Most of Chaiyaphum flood disaster zone

Most of Chaiyaphum flood disaster zone

10,000 homes flooded, 3,000 in one district

Rescuers string a rope to people perching on a rooftop in flooded Nong Phak Waen village in Chaiyaphum's Bamnet Narong district. (Photos: Prasit Tangprasert)
Rescuers string a rope to people perching on a rooftop in flooded Nong Phak Waen village in Chaiyaphum's Bamnet Narong district. (Photos: Prasit Tangprasert)

CHAIYAPHUM: All but two districts of this central northeastern province have been hit by the worst flooding in 50 years, governor Wichian Chantaranothai said on Monday.

Of the 16 districts, only Kaeng Khro and Sap Yai had not been flooded. The 14 others had been declared disaster zones, the governor said.

Flooding was particularly damaging in three districts - Muang, Bamnet Narong and Chaturat - with Muang district being hardest hit, Mr Wichian said.

Over 10,000 households had suffered from the huge volume of water discharged from the Lam Khan Chu Dam reservoir, the governor said.

In Bamnet Narong, about 3,000 houses in 23 villages were reported flooded. Residents said it was the most severe fooding in 100 years.

In Muang district, the entire business area was inundated. The water level was 50 centimetres to 2 metres deep, leaving nearly 25 communities inundated. The governor said residents in the flooded communities were out of food and drinking water.

Muang Chaiyaphum Municipality had distributed necessities, food and drinking water to about 5,500 residents during the past three days. A royally-sponsored kitchen had been set up to prepare food for distribution.

Troops from the 2nd Army had been deployed to help people in distress.

At Chaiyaphum Hospital, which is prone to regular flooding, sandbag walls had been reinforced and pumps installed to drain water to keep the premises dry. 

In tambons Chilong, Nong Na Saeng, Ban Khai and Kut Tum of Muang district, many houses were completely submerged. Villagers went up the rooftops to wait for evacuation. Electricity and water supplies to villages were cut off as a safety precaution.

In Bamnet Narong district, patients at Bamnet Narong Hospital had been moved to other hospitals nearby. The water level was 1-2 metres deep.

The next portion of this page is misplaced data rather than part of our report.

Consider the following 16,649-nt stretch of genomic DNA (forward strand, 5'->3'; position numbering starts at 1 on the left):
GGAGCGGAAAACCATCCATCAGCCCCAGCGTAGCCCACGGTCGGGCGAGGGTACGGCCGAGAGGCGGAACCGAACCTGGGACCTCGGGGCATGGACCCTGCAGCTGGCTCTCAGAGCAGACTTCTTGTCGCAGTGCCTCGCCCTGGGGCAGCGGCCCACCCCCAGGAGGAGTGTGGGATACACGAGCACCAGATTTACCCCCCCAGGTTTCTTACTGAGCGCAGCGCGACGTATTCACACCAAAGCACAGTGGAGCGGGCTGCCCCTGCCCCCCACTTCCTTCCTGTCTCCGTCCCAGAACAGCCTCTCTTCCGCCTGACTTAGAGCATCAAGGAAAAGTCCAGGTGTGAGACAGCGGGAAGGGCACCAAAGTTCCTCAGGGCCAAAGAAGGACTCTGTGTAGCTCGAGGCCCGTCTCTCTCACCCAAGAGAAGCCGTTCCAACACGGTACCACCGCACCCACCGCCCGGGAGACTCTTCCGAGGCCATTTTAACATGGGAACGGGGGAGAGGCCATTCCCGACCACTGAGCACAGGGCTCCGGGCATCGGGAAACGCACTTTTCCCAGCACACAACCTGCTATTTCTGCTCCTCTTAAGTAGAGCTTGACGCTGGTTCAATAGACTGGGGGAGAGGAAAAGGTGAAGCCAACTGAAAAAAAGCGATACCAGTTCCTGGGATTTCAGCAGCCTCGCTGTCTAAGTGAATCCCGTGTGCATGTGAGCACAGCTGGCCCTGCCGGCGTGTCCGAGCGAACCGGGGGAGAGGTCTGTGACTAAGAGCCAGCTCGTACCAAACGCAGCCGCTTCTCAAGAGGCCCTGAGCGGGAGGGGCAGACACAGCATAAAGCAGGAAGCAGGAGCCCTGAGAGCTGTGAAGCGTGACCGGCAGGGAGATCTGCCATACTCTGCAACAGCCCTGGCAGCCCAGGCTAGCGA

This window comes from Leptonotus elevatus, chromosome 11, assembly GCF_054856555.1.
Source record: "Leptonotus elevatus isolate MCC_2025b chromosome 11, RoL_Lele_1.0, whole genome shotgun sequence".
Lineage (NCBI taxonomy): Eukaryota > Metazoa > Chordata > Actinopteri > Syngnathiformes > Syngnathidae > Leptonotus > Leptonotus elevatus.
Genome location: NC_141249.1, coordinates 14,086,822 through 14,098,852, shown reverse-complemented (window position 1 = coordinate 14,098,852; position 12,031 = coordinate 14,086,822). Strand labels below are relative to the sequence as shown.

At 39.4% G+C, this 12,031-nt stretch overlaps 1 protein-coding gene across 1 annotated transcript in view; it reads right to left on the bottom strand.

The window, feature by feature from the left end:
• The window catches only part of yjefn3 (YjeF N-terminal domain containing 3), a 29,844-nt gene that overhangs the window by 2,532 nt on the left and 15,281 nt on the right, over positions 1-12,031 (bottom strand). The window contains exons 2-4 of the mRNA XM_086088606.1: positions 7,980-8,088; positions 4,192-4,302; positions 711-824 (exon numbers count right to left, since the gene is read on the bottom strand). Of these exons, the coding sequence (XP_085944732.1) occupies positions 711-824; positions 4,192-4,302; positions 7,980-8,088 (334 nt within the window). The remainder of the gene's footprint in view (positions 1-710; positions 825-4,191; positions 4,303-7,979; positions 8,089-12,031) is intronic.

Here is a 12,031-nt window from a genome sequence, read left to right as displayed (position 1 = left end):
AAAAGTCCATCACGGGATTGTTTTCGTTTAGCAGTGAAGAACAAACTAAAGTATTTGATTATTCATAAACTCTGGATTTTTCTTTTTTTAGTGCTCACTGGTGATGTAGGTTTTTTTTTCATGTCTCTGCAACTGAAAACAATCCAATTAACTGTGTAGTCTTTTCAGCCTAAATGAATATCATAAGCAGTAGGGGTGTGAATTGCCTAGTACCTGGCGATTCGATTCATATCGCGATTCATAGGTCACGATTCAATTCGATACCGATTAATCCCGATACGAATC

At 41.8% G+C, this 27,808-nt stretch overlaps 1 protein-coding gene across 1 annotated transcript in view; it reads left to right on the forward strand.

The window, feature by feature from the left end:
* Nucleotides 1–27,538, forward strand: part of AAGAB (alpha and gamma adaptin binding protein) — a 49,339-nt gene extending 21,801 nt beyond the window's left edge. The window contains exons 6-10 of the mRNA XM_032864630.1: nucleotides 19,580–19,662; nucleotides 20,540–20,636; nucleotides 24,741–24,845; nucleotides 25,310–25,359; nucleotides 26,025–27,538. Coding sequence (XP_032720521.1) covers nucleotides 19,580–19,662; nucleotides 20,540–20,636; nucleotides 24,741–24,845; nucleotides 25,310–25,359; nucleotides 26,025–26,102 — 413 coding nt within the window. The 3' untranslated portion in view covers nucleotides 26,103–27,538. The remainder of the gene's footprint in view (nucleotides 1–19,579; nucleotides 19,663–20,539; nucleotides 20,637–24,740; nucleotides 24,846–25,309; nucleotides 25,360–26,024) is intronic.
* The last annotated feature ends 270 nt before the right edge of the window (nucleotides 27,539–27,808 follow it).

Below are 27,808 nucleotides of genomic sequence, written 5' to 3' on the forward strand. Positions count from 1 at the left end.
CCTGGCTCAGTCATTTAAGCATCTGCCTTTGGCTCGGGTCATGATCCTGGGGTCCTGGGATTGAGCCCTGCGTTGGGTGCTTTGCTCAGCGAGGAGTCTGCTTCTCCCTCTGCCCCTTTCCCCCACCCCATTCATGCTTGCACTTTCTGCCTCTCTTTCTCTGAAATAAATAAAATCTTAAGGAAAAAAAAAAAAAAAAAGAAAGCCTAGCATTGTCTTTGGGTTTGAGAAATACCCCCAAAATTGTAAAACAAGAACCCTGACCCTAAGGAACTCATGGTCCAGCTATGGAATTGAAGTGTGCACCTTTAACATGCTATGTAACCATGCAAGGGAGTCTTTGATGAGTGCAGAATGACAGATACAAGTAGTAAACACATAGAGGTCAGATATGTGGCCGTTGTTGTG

In Chaturat district, troops and local officials in big high-clearance vehicles and flat-bottom boats were providing assistance to flood-hit villagers, especially in tambons Nong No and Kut Nam Sai, and evacuating them to high ground.

Kittipong Thamsoparat, the Tambon Ban Phet Municipality mayor, said a huge volume of water had flowed into the district through adjoining Thep Sathit district in Chaiyaphum and Thepharak and Dan Khun Thod districts of Nakhon Ratchasima.

Tambon Ban Phet was the worst affected. There were 23 villages in the sub-district with more than 3,000 homes. All the houses were flooded.

Of the 23 villages, Nong Phak Waen, or Moo 21 village, with about 600 houses, was hardest hit.

The entire village was inundated with water about 2 metres deep. Some of the houses were completely submerged. Residents had been forced up onto their rooftops. 

Rescuers from the Nakhon Ratchasima-based Hook 31 rescue unit and local officials were using speedboats and flat-bottomed boats to evacuate them to temples and schools on higher ground.

The rescue was made difficult by the deep, rapidly flowing water. Villagers had to be lowered from the rooftops on slings to the rescue boats.

Mr Kittipong said this year's flooding in Bamnet Narong district was probably the most severe in 100 years.

More information, including how to help, on the Bamnet Facebook  page. 

On Monday morning, the water level was steady, raising hopes it had peaked and would gradually recede and return to normal in a week or so, he said.

A resident is helped to a rescue boat.

Rescuers help evacuate villagers from the upper floor of a house.

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